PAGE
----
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Next-gen Supplement BrandingNext-gen Supplement Branding

Todd Runestad

May 1, 2015

4 Min Read
Next-gen Supplement Branding

Time was, dietary supplements would appeal to consumers with science—that is, by the sheer number of vitamins, minerals, and specialty ingredients listed on the label (preferably with Daily Value percentages in excess of
100 percent, because more is better, right?).

Then the millennial generation came along. The 25-to-34-year-old demographic is always vital to marketers, because buyers in this age group shop for themselves, and brand choices there can cement into lifetime loyalties.

Bonus: Only within the last year or so have market researchers measured a shift in millennial attitudes—that the younger set, still full of the immortality of youth, is finally interested in health and wellness.

Some hipper-than-thou supplement companies have taken notice. Check out their front-of-pack labeling. This isn’t your mother’s multi.

BioTerra Herbsbioterra_20belch_digestion1-800x520.jpg

Just look at that girl. Her head is triple the size of her body! While this product category isn’t exactly a common with millennials, this is a refreshingly honest approach. It’s not grandma on the porch; it’s a real person with real needs. Everything from the snarky product name to outsized graphics speaks to the younger set.







There are mushrooms, and then there are ’shrooms. And never the twain shall meet—until they meet the millennials. Given the “Your planet, your health, your super food!” tagline, we’re not quite sure what specific health condition this targets. But if you “love life”—and what self-respecting millennial doesn’t?—this should be just your bag(gie).







Fire Cider

Tattoos. Eye patches. Bootleg liquor. Yeah, baby. The Fire Cider label hits all sorts of hipster touch points. (What’s that guy smoking, anyway?) Unfiltered apple cider vinegar has a mystique that says roots, original, mmmm. This supplemental elixir is supposed to get your metabolism going. The website video shows young people who love it, while the geriatric set’s geezer chins quiver with an “It is what it is” shrug. Thanks for your Social Security contribution, old man, but we’re good.





Millennials are already pill-wary, so they’re looking to get their nutritional uber-load from other forms—like a smoothie, for instance. Or an espresso. Or an espresso smoothie. Solis blends cacao, turmeric, maca, astragalus, you name the super food du jour. And you can get it inside a vaguely Aztec design that gently whispers, “Quetzalcoatl.”



UAS LabsUP4_20Daily-01.png

Pioneering probiotic company UAS Labs is now under new, hipper management. For those who know that probiotics are good for them but don’t exactly know (or care) why, UAS’ post-modern packaging skips the heavy reading and goes with “a happier inside.” Who doesn’t want that? We also like the message aimed squarely at the mobile set: “UP4 learning more about the art, science, and passion that goes into our products? Get in touch with us at www.up4probiotics.com.” Bonus: It hits all the high notes of the lower GI: non-dairy, non-GMO, gluten-free, vegan, and acid and bile resistant. Like!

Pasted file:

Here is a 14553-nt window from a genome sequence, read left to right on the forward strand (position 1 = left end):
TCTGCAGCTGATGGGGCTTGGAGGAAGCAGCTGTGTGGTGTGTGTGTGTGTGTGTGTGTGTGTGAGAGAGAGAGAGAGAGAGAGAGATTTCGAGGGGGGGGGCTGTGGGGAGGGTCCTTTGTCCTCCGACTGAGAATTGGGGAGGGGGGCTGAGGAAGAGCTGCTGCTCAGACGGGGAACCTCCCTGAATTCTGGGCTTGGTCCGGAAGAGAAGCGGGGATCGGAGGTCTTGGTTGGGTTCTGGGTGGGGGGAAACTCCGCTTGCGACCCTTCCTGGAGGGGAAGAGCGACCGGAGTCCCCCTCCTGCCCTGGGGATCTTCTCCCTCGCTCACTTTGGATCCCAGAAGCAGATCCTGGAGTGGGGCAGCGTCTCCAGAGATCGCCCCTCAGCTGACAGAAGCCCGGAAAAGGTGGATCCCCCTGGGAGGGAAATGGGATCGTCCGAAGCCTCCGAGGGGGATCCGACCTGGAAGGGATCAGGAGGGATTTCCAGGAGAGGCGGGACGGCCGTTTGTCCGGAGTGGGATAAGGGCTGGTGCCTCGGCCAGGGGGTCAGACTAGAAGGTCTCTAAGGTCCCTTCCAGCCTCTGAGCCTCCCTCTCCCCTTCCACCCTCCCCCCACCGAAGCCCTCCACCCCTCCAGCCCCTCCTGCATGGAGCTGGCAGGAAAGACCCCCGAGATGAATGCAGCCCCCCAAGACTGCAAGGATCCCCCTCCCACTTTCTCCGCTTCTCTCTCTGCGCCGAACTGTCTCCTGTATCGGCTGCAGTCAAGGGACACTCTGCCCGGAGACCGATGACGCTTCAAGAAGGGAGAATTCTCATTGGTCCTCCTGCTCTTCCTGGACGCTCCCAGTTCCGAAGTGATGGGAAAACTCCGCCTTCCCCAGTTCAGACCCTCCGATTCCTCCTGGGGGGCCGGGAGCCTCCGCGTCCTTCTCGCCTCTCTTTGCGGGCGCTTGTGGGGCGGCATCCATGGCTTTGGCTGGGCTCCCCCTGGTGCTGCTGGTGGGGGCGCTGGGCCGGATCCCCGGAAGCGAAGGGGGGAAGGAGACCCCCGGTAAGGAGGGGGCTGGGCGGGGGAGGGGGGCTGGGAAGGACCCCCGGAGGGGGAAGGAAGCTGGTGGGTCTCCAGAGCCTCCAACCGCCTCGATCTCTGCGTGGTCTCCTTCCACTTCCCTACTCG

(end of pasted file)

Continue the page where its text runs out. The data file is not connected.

Summer Life Naturals

It’s been said that the cutting edge of youth fashion is driven by surfers while the cutting edge of nutrition is driven by hippies. Summer Life Naturals combines the two with a line of non-drowsy herbs and fruits (because millennials want to get up, not down) that are
“gentle yet profoundly effective.” And that surfer girl on the label? I want some of that Immune
Impact, girlfriend! The product also speaks about sustainability and socially conscious practices and is, of course, delivered in vegetarian capsules. Available straight from
Amazon, if you don’t want to hassle with actual, you know, people.



Garden of LifeGOL_20OrganicMensMulti1_1.png

The top-selling SKU in the independent-retail set, Garden of Life’s mykind organics gets its ingredients from organic, whole-food sources. Take that, fermented USP synthetic vitamins! Millennials want their nutrition from whole-food sources, and suppliers are meeting that need with ingredients from actual organic plants like lemons, apples, celery, tomatoes and herbs. No stearic acid in here!











Rainbow Light

Yet another example of “food-based” nutrition, supplements stalwart Rainbow Light threads the needle not just by offering whole-food-based ingredients but by also making it available in one single tablet. The ingredient lineup is accentuated with enzymes and probiotics to enhance digestion. But, of course, the packaging is 100 percent post-consumer recycled
sand free of BPA, gluten, sugar, lactose, dairy, wheat, yeast, and artificial colors, flavors, sweeteners, preservatives and additives. Does it get any more pure than this?

About the Author(s)

Todd Runestad

Content Director, NaturalProductsInsider.com, Sr. Supplements Editor, Natural Products Insider

I've been writing on nutrition science news since 1997. I'm The content director for NaturalProductsInsidercom and digital magazines. Other incarnations: supplements editor for newhope.com, Delicious Living and Natural Foods Merchandiser. Former editor-in-chief of Functional Ingredients magazine and still cover raw material innovations and ingredient science.

Connect with me here https://www.linkedin.com/in/toddrunestad/

My daily vitamin regime includes a morning smoothie with a range of powders including protein, collagen and spirulina; a quality multi, B complex, C with bioflavonoids, >2,000IU vitamin D, E, magnesium, high-selenium yeast, PQQ, choline, alpha-lipoic acid with carnitine, coQ10, fish oil concentrate, probiotics and some adaptogenic herbs. 

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